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Two diabolical redheads: Part Two of Two

posted by Mickey on 7/25/02

Two diabolical redheads, part 2. Nicole Kidman as Grace in "The Others".

Before I begin the second part of this two part article, I will give the same warning I made at the beginning of Part 1, for the benefit of anyone who might be joining the proceedings late (hey- glad you could make it) ie. while I don't intend to relate the plots of these movies as such, I will assume my readers have either seen the movies I am talking about or have definitely decided not to see them. Once again, anyone who wants to experience for themselves the various turns of the screw these films offer is forewarned not to come crying to me saying that I spoiled it for them.

Are you sitting comfortably, children? Then we'll begin.

In fact, the movie that the spotlight falls on this post has already been the subject of an appreciation at Whatever-Dude.. It would be fair to say that B., the talented author of this post, didn't like "The Others" as much as me, but I like to think W-D is a broad church, and one capable of taking a crusading stance in advocating mutually contradictory points of view. I think, here, I can put my finger on the very sentences that make it inevitable that I was going to disagree with B.'s assessment of this movie. To wit:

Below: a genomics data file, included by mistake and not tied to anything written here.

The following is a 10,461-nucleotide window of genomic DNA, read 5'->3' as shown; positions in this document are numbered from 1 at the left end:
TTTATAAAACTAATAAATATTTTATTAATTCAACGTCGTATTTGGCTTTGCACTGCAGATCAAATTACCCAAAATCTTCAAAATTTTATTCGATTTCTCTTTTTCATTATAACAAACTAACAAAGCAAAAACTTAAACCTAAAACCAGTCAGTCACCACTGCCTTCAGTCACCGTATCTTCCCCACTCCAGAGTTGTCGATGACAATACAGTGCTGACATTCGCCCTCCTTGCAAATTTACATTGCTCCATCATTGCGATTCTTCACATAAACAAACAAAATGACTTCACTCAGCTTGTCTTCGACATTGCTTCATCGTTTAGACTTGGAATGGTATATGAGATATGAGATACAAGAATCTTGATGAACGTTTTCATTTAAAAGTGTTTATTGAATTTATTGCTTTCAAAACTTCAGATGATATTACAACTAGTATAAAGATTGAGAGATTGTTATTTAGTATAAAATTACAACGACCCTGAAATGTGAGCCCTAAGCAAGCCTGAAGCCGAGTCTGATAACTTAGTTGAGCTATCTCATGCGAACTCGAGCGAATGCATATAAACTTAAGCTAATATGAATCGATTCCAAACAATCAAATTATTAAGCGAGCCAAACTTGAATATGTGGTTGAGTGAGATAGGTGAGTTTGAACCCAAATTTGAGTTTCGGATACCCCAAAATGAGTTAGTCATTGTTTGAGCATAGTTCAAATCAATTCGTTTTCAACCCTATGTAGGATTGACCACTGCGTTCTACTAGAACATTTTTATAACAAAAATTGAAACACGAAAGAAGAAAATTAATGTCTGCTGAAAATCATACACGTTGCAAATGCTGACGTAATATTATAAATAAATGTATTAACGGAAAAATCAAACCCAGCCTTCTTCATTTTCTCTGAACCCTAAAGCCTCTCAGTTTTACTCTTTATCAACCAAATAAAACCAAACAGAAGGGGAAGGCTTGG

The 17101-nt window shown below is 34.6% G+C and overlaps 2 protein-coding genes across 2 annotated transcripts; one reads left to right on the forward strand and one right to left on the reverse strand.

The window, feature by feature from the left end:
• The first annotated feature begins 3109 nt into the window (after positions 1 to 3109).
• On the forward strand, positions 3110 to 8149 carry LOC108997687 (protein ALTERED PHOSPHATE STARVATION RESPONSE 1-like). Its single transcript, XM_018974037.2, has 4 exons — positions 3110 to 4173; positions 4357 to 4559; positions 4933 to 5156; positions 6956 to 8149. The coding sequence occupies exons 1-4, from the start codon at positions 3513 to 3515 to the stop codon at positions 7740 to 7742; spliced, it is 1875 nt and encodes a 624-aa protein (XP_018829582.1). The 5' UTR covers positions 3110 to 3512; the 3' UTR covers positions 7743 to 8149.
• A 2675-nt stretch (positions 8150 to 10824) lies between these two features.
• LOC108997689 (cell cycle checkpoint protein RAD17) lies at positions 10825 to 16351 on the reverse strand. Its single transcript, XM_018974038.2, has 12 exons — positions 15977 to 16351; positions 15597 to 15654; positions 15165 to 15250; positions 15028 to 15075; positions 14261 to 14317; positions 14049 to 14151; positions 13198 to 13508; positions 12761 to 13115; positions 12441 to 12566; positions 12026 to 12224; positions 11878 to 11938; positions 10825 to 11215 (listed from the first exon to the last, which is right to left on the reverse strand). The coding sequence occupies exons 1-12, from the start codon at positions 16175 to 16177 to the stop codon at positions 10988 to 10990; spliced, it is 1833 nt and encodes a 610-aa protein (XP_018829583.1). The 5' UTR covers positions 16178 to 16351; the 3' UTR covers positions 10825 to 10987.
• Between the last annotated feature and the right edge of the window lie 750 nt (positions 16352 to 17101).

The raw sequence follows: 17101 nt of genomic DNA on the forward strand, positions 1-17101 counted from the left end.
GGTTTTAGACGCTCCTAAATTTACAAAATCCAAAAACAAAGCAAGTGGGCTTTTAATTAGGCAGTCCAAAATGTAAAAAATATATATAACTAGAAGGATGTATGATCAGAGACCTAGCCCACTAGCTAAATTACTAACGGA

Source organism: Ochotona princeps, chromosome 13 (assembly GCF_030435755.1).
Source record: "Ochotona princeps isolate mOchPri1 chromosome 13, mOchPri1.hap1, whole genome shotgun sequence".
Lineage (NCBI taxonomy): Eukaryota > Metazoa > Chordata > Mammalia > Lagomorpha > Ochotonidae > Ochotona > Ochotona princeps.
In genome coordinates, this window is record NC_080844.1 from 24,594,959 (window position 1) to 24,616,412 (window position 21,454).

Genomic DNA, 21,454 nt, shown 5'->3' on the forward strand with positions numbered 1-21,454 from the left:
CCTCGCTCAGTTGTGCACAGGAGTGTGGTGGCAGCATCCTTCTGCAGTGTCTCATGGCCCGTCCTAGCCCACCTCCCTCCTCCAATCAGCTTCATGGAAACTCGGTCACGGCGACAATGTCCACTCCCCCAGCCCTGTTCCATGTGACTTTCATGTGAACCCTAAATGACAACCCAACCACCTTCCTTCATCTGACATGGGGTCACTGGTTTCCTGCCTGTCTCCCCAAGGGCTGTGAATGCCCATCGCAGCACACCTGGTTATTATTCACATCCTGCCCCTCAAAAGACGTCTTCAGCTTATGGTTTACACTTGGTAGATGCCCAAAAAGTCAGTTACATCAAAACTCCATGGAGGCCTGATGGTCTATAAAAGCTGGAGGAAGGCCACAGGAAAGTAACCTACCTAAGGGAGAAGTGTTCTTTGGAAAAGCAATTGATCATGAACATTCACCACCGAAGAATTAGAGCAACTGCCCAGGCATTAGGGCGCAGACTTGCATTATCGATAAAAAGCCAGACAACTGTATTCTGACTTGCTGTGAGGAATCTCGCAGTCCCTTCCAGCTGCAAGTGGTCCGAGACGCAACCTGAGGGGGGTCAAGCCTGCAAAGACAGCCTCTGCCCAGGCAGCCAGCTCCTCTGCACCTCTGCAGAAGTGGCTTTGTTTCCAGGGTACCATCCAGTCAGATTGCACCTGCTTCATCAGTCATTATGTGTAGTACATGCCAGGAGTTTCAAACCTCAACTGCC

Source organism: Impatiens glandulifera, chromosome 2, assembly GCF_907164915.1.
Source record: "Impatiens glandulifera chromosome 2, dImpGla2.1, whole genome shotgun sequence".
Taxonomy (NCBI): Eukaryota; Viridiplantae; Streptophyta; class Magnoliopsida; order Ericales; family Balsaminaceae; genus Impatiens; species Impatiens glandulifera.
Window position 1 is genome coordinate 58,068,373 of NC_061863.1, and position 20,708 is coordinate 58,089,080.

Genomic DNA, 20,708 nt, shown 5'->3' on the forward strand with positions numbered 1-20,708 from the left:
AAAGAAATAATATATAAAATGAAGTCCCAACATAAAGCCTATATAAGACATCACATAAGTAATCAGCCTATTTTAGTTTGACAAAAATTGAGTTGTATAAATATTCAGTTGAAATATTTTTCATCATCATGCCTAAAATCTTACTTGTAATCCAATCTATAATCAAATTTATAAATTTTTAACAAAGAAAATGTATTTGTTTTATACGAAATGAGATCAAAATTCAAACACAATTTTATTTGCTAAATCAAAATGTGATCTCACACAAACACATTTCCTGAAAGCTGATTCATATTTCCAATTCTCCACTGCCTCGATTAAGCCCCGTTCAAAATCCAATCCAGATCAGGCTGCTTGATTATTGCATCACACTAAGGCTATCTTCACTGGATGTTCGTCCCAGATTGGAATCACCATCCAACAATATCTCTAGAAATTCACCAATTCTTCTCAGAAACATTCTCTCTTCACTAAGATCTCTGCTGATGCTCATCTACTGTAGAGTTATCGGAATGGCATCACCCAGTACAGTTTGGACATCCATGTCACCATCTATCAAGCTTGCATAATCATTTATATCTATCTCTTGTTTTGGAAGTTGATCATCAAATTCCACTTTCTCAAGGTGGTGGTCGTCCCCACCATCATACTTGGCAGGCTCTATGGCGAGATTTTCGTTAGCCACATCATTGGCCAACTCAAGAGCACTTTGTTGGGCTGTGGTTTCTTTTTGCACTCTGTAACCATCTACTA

Remember when you and your friends would stay up till three in the morning cheering along as Jason snuck outta the bushes and cut the stupid handicapped kid's head in two with a lawnmower blade, and you cheered and it was awesome? "The Others" is the OPPOSITE of the feeling you remember.

This is obviously a tender moment from his childhood that B. is recalling here, and I almost don't want to touch the bloom of this particular evocation of lost time, by saying that in relation to my own memories, if watching "The Others," or basically, any other experience I have in my life, offers an alternative to the feelings I experienced watching Jason et al., then that is something for which I am willing to offer up a little silent prayer of thanks. One of the things I liked most about "The Others" is just precisely that there is no screened violence in it. I can tell you the feeling, though, that "The Others" inspired in me. It scared the living bejesus out of me. The first time I went to see it (I ended up seeing it about 3 times) I couldn't sleep a wink afterwards. I had no trouble sleeping like a log after "Blade 2," but that didn't have anything in it a fraction as macabre as that damned Book of the Dead.